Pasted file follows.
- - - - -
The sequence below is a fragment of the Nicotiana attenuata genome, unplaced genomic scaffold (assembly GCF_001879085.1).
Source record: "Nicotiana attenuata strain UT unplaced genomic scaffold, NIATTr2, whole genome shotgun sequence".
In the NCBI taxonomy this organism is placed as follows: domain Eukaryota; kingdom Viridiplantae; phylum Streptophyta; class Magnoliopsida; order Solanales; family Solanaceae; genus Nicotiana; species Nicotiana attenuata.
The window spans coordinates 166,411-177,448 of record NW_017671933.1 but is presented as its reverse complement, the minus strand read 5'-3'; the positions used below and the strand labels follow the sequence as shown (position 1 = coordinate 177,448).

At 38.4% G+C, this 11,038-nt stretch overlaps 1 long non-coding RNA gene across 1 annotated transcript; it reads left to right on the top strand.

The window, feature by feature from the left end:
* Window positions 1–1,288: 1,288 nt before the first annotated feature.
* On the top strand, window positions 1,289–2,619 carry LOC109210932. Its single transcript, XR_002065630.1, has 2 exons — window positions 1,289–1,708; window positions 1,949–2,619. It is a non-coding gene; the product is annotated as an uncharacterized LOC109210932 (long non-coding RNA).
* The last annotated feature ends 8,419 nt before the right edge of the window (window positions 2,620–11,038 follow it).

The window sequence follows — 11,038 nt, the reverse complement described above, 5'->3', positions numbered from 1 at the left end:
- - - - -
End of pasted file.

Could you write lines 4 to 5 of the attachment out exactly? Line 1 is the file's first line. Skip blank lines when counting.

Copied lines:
The window spans coordinates 166,411-177,448 of record NW_017671933.1 but is presented as its reverse complement, the minus strand read 5'-3'; the positions used below and the strand labels follow the sequence as shown (position 1 = coordinate 177,448).

At 38.4% G+C, this 11,038-nt stretch overlaps 1 long non-coding RNA gene across 1 annotated transcript; it reads left to right on the top strand.